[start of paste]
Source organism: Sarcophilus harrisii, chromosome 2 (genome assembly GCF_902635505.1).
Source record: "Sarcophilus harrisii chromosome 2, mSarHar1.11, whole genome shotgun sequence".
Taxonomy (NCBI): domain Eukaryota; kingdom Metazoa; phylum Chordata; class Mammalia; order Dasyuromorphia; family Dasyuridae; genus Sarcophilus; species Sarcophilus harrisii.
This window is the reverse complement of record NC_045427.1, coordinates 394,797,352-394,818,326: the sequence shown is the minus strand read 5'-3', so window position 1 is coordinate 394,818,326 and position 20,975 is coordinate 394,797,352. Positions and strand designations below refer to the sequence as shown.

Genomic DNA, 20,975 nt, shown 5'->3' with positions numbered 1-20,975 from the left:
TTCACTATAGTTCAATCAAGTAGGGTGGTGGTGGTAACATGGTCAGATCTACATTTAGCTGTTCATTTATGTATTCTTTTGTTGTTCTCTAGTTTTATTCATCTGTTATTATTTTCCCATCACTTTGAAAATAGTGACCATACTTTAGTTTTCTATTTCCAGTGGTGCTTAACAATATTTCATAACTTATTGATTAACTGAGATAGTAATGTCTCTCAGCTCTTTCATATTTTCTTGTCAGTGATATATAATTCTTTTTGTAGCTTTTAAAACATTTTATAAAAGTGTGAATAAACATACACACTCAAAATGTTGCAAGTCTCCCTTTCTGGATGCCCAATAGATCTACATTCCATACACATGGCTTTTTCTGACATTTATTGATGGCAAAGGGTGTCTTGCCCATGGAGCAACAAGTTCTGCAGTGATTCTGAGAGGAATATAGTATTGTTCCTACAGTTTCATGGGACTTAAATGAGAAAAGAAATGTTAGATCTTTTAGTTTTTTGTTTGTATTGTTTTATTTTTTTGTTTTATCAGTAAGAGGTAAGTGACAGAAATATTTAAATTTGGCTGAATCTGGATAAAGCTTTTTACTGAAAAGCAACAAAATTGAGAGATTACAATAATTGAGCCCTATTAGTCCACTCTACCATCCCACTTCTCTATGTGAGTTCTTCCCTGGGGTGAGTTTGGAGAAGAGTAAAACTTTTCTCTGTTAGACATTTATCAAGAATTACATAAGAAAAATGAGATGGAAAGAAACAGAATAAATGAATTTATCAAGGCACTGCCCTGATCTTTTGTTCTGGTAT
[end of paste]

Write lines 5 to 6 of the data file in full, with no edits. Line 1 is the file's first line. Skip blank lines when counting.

Genomic DNA, 20,975 nt, shown 5'->3' with positions numbered 1-20,975 from the left:
TTCACTATAGTTCAATCAAGTAGGGTGGTGGTGGTAACATGGTCAGATCTACATTTAGCTGTTCATTTATGTATTCTTTTGTTGTTCTCTAGTTTTATTCATCTGTTATTATTTTCCCATCACTTTGAAAATAGTGACCATACTTTAGTTTTCTATTTCCAGTGGTGCTTAACAATATTTCATAACTTATTGATTAACTGAGATAGTAATGTCTCTCAGCTCTTTCATATTTTCTTGTCAGTGATATATAATTCTTTTTGTAGCTTTTAAAACATTTTATAAAAGTGTGAATAAACATACACACTCAAAATGTTGCAAGTCTCCCTTTCTGGATGCCCAATAGATCTACATTCCATACACATGGCTTTTTCTGACATTTATTGATGGCAAAGGGTGTCTTGCCCATGGAGCAACAAGTTCTGCAGTGATTCTGAGAGGAATATAGTATTGTTCCTACAGTTTCATGGGACTTAAATGAGAAAAGAAATGTTAGATCTTTTAGTTTTTTGTTTGTATTGTTTTATTTTTTTGTTTTATCAGTAAGAGGTAAGTGACAGAAATATTTAAATTTGGCTGAATCTGGATAAAGCTTTTTACTGAAAAGCAACAAAATTGAGAGATTACAATAATTGAGCCCTATTAGTCCACTCTACCATCCCACTTCTCTATGTGAGTTCTTCCCTGGGGTGAGTTTGGAGAAGAGTAAAACTTTTCTCTGTTAGACATTTATCAAGAATTACATAAGAAAAATGAGATGGAAAGAAACAGAATAAATGAATTTATCAAGGCACTGCCCTGATCTTTTGTTCTGGTAT